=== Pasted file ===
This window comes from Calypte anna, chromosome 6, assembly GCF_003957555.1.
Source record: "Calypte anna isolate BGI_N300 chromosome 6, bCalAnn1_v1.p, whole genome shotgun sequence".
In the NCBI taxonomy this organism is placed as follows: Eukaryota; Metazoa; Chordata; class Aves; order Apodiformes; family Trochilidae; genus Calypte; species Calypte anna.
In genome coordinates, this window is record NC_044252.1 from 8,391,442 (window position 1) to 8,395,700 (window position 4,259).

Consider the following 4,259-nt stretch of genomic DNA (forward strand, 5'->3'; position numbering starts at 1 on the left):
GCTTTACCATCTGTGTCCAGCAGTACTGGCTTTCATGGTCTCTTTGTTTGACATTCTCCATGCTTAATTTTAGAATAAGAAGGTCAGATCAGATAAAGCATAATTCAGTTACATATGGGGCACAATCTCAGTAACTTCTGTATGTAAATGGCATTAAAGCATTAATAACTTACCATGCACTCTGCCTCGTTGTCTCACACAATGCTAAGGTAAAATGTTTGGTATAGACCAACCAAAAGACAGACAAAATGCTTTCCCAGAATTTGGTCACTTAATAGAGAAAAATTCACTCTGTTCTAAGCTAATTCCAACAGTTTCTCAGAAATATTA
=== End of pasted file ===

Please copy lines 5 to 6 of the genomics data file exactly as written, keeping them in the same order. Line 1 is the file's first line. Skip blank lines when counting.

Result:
Consider the following 4,259-nt stretch of genomic DNA (forward strand, 5'->3'; position numbering starts at 1 on the left):
GCTTTACCATCTGTGTCCAGCAGTACTGGCTTTCATGGTCTCTTTGTTTGACATTCTCCATGCTTAATTTTAGAATAAGAAGGTCAGATCAGATAAAGCATAATTCAGTTACATATGGGGCACAATCTCAGTAACTTCTGTATGTAAATGGCATTAAAGCATTAATAACTTACCATGCACTCTGCCTCGTTGTCTCACACAATGCTAAGGTAAAATGTTTGGTATAGACCAACCAAAAGACAGACAAAATGCTTTCCCAGAATTTGGTCACTTAATAGAGAAAAATTCACTCTGTTCTAAGCTAATTCCAACAGTTTCTCAGAAATATTA